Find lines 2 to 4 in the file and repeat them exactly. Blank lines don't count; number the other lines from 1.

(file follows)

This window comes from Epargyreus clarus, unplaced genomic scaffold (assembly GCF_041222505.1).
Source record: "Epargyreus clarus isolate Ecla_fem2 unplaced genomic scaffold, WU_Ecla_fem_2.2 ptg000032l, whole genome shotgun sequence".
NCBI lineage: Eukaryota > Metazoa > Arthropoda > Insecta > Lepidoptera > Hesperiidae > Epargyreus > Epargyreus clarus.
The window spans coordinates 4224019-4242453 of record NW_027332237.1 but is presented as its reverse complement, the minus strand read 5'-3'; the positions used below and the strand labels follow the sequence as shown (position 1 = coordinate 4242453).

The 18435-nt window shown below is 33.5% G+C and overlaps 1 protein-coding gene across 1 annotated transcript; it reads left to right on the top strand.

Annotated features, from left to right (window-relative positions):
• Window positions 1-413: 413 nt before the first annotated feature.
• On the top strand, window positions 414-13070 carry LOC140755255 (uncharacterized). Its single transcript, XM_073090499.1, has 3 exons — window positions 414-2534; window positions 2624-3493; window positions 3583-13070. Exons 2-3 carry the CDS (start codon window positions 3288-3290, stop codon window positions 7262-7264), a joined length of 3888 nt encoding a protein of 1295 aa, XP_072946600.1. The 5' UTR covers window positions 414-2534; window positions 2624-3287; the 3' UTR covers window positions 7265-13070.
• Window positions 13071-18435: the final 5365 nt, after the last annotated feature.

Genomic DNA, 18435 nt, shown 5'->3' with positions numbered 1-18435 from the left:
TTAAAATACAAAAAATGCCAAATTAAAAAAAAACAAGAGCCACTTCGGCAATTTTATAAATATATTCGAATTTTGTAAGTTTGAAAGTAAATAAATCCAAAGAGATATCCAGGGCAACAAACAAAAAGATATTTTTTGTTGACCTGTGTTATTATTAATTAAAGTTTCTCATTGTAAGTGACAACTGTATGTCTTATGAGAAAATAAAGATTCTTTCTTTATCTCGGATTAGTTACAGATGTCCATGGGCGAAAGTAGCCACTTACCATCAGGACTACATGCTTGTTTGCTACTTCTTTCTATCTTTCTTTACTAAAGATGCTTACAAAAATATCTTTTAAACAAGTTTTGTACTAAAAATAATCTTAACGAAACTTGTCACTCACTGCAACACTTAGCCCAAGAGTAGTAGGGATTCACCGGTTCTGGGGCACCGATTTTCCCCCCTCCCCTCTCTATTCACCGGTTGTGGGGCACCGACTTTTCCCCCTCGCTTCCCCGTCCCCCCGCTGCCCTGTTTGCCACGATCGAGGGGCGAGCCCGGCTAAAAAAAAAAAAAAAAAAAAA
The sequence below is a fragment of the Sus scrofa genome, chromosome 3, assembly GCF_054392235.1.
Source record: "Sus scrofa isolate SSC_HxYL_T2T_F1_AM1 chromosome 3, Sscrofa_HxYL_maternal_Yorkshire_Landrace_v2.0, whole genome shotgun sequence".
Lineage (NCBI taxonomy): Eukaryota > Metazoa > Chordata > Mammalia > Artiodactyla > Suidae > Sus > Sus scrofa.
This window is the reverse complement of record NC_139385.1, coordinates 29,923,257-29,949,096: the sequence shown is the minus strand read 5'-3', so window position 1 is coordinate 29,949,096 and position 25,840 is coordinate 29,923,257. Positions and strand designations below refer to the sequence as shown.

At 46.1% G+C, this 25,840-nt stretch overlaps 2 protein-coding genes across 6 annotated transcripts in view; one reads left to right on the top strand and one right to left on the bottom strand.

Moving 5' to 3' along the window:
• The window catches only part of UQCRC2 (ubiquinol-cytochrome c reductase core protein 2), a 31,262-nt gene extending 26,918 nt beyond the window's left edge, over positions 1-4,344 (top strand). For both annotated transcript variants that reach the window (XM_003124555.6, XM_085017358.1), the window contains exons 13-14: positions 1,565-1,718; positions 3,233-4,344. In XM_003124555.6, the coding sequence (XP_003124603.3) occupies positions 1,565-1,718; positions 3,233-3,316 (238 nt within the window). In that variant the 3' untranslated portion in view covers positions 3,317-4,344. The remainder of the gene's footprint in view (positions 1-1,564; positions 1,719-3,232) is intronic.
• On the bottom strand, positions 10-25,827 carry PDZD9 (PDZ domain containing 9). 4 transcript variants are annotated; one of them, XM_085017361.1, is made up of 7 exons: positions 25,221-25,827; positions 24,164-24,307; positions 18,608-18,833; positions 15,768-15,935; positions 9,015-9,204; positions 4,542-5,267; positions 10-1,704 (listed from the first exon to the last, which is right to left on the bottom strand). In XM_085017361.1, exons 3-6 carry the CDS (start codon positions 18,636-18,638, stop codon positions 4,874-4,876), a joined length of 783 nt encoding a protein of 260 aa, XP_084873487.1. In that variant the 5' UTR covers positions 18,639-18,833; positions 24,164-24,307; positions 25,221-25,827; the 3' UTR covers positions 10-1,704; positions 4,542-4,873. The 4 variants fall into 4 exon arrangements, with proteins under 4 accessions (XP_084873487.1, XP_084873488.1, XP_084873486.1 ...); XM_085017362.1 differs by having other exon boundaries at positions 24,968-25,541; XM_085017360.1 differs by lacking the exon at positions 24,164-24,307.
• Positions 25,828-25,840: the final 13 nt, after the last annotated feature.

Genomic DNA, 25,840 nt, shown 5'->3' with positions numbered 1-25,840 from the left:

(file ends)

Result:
Source record: "Epargyreus clarus isolate Ecla_fem2 unplaced genomic scaffold, WU_Ecla_fem_2.2 ptg000032l, whole genome shotgun sequence".
NCBI lineage: Eukaryota > Metazoa > Arthropoda > Insecta > Lepidoptera > Hesperiidae > Epargyreus > Epargyreus clarus.
The window spans coordinates 4224019-4242453 of record NW_027332237.1 but is presented as its reverse complement, the minus strand read 5'-3'; the positions used below and the strand labels follow the sequence as shown (position 1 = coordinate 4242453).